The first example is when Doctor DeSousa belittles Nurse Amir and uses profanity.

Belittling an employee and using profanity is never okay, and it doesn’t matter if it’s in front of colleagues or in private. If it makes a worker feel uncomfortable or upset, which profanity is often known to do, it’s not appropriate.

Another example is when Doctor DeSousa removes Nurse Amir from her surgeries.

If done so without cause, like in Amir’s case, this action can be considered harassment. This type of action can also be unwarranted or undeserved punishment, or something called “underworking” which is leaving Amir with a feeling of uselessness.

When Doctor DeSousa sends hurtful text messages about Amir to his colleagues, she is also exhibiting harassing behaviour.

It’s never okay to gossip in the workplace, and in this case, the gossip is leading to rumour spreading. These text messages have Amir feeling isolated from his coworkers, which is also a form of harassment.

The other piece to look at in each of these incidents is something called a “pattern of behaviour”. While it might seem easy to label a one-off incident as “nothing big”, Doctor DeSousa has repeatedly harassed Amir.


So, what’s Amir to do?

Because Amir believes he has experienced harassment in the workplace, he needs to report it.

There are a few steps he can take to do so:

First, he can firmly tell Doctor DeSousa that her behaviour is not acceptable and ask her to stop. As Doctor DeSousa is in a position of power, Amir might be nervous about speaking with her. For support, he can ask a person he trusts, such as a supervisor or union member, to be with him when he approaches the doctor.

Also, Amir should keep a factual journal or diary of events. He should record the date, time and what happened in as much detail as possible, as well as the names of any witnesses and the outcome of the events. It would also be beneficial for Amir to keep copies of any letters, memos, e-mails, etcetera, that he’s received from Dr. DeSousa.  While these items might be difficult for Amir to keep around, they’re important for the reporting process, and therefore, should not be edited.

Next, Amir can report the bullying or harassment to the person identified in his workplace policy, or his supervisor or a delegated manager. If Amir feels that his concerns are being minimized, he should proceed to the next level of management.

By moving forward with these steps, Amir is taking action to address the harassment that he is dealing with in the workplace.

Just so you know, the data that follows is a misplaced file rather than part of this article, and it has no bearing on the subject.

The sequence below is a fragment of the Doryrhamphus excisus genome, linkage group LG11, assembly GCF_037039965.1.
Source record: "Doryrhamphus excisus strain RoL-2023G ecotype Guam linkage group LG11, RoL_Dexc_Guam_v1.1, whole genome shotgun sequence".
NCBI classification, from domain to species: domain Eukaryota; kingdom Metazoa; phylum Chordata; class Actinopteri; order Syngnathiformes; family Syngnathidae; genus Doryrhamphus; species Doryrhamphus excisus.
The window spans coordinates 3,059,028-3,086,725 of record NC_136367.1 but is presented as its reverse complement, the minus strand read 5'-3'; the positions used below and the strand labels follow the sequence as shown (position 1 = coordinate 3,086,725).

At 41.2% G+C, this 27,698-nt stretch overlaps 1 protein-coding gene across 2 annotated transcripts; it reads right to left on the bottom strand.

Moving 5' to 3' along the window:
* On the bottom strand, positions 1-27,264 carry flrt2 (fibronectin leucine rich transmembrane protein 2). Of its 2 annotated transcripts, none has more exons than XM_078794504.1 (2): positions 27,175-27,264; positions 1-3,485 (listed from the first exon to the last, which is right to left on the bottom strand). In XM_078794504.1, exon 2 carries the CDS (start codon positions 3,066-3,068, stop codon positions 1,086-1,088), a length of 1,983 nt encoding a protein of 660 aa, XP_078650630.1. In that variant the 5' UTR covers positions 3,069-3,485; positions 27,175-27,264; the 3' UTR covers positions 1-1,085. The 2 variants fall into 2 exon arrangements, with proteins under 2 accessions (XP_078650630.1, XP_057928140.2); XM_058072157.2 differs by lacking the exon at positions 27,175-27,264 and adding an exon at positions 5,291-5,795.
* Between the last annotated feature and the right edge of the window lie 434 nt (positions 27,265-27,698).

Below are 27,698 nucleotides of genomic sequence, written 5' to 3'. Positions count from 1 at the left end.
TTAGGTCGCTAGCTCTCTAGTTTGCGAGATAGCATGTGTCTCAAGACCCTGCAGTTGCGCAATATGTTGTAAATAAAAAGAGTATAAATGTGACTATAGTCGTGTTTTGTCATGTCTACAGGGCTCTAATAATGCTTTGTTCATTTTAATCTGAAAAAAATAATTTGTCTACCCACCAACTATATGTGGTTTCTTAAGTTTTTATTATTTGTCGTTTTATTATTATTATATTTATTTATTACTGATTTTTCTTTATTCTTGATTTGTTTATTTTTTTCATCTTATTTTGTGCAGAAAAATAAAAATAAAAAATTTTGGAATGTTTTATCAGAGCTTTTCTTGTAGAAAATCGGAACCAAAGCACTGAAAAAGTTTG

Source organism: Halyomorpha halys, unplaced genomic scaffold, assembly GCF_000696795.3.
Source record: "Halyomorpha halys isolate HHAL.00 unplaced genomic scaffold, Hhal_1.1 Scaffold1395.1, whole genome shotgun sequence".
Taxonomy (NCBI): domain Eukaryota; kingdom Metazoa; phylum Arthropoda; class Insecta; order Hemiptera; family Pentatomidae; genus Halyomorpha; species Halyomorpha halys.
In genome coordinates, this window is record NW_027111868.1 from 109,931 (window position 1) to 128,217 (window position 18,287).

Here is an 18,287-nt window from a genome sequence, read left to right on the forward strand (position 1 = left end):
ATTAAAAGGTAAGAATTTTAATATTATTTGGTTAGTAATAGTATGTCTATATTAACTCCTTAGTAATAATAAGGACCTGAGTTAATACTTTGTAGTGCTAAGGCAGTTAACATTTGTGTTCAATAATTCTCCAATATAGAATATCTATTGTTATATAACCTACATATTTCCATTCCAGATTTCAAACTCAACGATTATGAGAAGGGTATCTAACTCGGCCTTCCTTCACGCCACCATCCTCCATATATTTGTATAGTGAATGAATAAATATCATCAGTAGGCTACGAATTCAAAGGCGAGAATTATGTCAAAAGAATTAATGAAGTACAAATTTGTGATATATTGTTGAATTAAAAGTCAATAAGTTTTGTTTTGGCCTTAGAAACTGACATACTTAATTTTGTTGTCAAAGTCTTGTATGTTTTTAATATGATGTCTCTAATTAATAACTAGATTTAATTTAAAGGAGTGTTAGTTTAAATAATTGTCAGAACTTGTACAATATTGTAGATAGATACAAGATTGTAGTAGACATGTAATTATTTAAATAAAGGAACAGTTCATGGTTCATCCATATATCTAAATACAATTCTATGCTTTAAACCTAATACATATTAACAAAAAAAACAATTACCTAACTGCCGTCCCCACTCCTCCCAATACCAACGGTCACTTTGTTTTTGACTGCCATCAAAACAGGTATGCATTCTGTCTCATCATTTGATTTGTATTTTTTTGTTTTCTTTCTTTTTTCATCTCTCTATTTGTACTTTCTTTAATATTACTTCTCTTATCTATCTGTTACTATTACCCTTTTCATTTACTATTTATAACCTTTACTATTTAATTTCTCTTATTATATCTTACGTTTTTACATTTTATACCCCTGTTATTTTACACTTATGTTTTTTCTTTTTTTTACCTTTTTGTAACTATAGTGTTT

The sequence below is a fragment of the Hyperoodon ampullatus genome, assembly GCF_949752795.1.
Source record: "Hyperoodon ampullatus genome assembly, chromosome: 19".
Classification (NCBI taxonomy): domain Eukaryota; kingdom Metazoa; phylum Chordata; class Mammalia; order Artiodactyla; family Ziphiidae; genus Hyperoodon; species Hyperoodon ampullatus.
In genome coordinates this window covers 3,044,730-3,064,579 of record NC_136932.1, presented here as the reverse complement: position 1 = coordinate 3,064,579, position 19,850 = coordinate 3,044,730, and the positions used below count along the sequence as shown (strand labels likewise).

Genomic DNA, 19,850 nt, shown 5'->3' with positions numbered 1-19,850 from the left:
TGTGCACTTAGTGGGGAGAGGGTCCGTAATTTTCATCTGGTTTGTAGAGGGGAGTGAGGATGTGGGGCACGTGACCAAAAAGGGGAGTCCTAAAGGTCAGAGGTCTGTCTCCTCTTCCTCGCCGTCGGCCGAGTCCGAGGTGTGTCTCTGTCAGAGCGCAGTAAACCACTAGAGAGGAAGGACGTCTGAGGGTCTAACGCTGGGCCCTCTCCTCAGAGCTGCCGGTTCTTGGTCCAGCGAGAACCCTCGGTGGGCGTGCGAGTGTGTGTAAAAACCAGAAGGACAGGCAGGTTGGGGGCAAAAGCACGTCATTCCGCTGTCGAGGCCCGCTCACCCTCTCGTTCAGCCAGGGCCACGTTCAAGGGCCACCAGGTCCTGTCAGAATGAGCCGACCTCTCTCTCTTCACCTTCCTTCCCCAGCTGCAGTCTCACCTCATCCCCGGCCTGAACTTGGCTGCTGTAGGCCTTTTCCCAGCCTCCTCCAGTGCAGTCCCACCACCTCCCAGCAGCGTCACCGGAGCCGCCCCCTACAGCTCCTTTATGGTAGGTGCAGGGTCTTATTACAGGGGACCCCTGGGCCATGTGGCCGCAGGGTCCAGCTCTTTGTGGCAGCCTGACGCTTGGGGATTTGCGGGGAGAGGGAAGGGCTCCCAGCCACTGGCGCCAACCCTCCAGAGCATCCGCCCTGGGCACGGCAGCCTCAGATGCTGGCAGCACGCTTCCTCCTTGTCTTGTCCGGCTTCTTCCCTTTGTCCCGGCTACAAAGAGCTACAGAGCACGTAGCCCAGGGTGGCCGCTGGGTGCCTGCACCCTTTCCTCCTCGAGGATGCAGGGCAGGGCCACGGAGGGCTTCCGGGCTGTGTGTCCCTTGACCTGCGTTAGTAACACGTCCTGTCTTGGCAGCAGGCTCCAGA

But what about the workplace itself? What role does the employer have in all of this? Are there steps they can take to prevent incidents like this from occurring?

Yes, there are. Employers can begin with one of the most important components of a workplace prevention program: management commitment.

Management commitment is best communicated in a written policy. The policy should be comprehensive and cover a range of incidents from bullying and harassment to physical violence, including sexual harassment and violence.

Along with other details, the policy should outline a definition for workplace violence, harassment and bullying and be written in precise, concrete language. It should provide clear examples of unacceptable behaviour and working conditions, and encourage reporting of all incidents, including reports from witnesses. The policy should explain the confidential process for employees who report incidents, including who to report them to, and outline the procedures for resolving or investigating incidents or complaints.

This policy should also assure that no reprisals will be made against employees who choose to report occurrences.

In addition to a written policy, employers can look at preventive measures such as workplace design, administrative practices and work practices. This is important for workers like Amir, as well as Doctor DeSousa, who deal with a variety of scenarios on a day-to-day basis.

Starting with workplace design, employers can consider factors such as workplace lay-out, use of signs, locks or physical barriers, and electronic surveillance.

Administrative practices are the decisions you make about how you operate and how you keep workers safe. In this area, workplaces may want to explore like providing education and training for employees.  This can include information about the workplace's policy and process to respond to incidents, as well as things like civility and respect. It can also provide tips around how to respond to colleagues or members of the public who may be angry or frustrated, and knowledge about discrimination, family violence, diversity and cultures.

Preventive measures also include work practices: this incorporates all the things your workers do while they’re on the job. It may include management functions such as making sure your performance evaluations are fair and transparent, or “checking in” with employees about their workload or stress level.


When employers commit to a workplace that is free of harassment and violence, they are making a commitment to their workers. By implementing a policy, procedures and encouraging a respectful workplace by being cooperative, inclusive and respecting boundaries, employers can begin to build a safe and healthy workplace for all.

And once that happens, workers won’t have to dismiss those alarms that they see, hear and feel. With a proper plan and guidance in place, employers can help stop those alarms from going off altogether.


For more information on workplace harassment and violence, visit www.ccohs.ca.

Thanks for listening everyone.